28 Mar 2018

Shimla: A True Mountain Retreat

Sunset from our terrace.

After a mediocre stay in Delhi, we took another train, well two actually, to Shimla. One of the trains was a narrow-guage “toy train” that wound its way slowly up through the mountains showcasing beautiful views the whole way.

Shimla is in northern state of Himachal Pradesh and is the furthest north we ventured in India. Being in the Himalayan foothills meant having much more temperate weather, including some cooler nights where we had to pull out our sweaters and scarves. When the British occupied India, they would use Shimla as a summer retreat from the intense heat of the rest of the country. We could still feel the retreat mentality here as we strolled along the tree-lined ridge line without dodging cars, cows, or touts and just looking out at the vistas around every turn made us feel far more relaxed than anywhere else we visited in India.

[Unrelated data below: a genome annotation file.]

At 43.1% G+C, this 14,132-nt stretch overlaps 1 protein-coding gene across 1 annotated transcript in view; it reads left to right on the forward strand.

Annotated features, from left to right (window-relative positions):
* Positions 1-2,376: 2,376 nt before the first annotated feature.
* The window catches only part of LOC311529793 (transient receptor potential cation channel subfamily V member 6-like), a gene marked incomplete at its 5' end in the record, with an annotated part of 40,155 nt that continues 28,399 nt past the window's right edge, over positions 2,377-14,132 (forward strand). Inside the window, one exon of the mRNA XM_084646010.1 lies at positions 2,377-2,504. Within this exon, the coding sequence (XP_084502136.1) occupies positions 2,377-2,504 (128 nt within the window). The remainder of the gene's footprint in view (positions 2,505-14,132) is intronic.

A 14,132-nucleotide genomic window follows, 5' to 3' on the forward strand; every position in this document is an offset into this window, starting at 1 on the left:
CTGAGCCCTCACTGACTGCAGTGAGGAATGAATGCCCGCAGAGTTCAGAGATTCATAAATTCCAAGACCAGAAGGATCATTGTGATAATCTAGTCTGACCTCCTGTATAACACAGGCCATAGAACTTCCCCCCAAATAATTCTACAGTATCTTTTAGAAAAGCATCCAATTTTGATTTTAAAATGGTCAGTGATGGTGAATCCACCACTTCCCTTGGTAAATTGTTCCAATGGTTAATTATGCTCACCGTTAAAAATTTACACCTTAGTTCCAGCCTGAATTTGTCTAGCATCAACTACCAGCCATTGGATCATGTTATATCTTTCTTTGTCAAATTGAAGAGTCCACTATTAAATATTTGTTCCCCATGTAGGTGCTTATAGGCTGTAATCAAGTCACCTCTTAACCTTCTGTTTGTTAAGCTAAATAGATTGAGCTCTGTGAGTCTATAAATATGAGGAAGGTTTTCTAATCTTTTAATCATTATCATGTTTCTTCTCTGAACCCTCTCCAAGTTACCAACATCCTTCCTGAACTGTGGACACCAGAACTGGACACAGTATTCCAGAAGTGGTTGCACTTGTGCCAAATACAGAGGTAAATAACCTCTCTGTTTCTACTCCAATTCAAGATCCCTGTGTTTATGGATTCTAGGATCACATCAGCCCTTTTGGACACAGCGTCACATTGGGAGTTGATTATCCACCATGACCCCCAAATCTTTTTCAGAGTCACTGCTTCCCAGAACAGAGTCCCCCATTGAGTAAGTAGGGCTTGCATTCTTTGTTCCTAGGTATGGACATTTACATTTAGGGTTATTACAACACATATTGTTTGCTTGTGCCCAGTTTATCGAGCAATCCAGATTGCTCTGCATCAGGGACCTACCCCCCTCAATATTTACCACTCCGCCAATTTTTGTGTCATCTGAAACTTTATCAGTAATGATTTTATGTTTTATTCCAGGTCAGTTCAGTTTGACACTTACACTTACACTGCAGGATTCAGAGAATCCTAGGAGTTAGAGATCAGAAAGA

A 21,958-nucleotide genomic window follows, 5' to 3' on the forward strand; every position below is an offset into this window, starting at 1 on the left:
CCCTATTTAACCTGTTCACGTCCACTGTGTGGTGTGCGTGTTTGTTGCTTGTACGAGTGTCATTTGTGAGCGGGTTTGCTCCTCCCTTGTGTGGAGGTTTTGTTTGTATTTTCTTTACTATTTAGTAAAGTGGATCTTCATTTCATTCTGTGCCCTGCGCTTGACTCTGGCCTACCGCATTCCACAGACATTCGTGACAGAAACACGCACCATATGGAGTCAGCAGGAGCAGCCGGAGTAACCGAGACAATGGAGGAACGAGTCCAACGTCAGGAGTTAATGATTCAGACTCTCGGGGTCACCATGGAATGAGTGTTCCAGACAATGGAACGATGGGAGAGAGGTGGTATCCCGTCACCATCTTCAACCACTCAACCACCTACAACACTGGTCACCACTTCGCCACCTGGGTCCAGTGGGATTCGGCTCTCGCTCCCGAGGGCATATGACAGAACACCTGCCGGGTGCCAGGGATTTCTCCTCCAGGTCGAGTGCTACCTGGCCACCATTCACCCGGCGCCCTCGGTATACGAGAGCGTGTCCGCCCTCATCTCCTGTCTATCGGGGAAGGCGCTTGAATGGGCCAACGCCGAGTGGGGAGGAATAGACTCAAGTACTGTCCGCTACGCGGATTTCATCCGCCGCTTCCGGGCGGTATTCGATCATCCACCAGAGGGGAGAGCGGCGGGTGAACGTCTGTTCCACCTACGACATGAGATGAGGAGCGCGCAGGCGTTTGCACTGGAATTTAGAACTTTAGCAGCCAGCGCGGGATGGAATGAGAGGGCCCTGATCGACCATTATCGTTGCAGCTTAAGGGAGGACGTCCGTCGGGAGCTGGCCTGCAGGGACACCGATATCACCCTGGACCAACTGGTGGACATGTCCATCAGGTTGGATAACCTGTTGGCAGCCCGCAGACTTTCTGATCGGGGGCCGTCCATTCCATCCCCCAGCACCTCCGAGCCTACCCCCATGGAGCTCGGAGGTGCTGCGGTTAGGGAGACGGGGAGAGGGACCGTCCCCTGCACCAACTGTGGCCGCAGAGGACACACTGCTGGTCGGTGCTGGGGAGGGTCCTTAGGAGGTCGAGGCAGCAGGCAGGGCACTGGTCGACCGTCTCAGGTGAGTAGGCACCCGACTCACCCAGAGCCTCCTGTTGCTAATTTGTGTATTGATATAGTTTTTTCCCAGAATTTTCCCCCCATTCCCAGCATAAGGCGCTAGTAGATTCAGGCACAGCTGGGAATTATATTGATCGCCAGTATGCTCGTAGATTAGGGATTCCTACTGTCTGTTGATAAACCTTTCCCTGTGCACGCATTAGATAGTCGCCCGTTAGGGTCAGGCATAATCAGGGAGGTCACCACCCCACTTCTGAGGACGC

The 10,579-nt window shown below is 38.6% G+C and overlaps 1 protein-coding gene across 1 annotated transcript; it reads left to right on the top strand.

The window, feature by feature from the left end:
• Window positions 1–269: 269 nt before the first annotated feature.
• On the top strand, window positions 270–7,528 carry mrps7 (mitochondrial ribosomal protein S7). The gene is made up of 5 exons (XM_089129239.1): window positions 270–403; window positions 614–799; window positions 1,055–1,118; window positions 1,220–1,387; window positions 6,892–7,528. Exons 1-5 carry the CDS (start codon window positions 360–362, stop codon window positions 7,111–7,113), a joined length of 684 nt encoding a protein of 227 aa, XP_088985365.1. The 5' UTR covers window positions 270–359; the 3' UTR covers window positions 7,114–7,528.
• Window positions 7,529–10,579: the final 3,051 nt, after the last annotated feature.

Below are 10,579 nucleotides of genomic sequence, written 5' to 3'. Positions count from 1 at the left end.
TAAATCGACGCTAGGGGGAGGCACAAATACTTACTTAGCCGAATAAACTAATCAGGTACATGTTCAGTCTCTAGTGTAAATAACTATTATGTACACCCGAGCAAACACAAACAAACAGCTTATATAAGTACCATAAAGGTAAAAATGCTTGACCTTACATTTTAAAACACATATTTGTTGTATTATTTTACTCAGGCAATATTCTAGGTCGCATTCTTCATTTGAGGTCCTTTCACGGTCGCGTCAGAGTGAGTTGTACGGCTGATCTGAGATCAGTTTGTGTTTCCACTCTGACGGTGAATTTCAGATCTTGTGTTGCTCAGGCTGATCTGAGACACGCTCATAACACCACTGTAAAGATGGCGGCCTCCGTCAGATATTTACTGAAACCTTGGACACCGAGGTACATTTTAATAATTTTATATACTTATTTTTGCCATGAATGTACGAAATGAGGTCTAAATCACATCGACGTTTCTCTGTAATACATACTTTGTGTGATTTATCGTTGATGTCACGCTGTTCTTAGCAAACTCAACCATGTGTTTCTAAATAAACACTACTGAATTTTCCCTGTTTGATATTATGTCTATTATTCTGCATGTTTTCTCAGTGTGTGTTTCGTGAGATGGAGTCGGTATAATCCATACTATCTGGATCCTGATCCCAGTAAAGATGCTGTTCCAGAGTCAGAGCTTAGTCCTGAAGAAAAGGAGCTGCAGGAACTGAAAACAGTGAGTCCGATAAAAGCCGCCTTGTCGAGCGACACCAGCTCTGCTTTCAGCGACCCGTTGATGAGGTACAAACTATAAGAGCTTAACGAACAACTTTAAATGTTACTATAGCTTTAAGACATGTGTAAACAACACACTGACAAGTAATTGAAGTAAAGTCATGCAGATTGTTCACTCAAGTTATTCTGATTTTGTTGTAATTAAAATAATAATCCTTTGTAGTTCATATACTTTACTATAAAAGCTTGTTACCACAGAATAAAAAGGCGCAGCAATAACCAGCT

We stayed at Vatsalyan, our first homestay of the trip. It was the home of a lovely multi-generational family that has four rooms for visitors but the only other guests while we were there were a small family. We had a large room with access to a terrace with great views of the mountains for watching sunset each day or relaxing by reading a book in the sunshine. The food was home-cooked by the wife and her mother-in-law and was some of the best we had in India including kofta that blew Nate’s mind (he may or may not have had three servings) and warm gulab jamun served after we mentioned how much we enjoyed it elsewhere.

What We Did in Shimla

Day 1: We arrived as the sun was setting and stepped off the train into crisp and cool air, already feeling hopeful about enjoying this place more than the 90+ degree days we’ve gotten used to over the last two months. We arranged with our homestay to have a driver pick us up because we weren’t sure that a random taxi driver would be familiar with the location about 20 minutes from the main area of Shimla.

The Himalayan Queen on its way to Shimla.

With darkness approaching, we only had the chance to change into some warmer clothes, get a look at the twinkling lights of towns scattered along the ridges from the terrace and then settle down to dinner.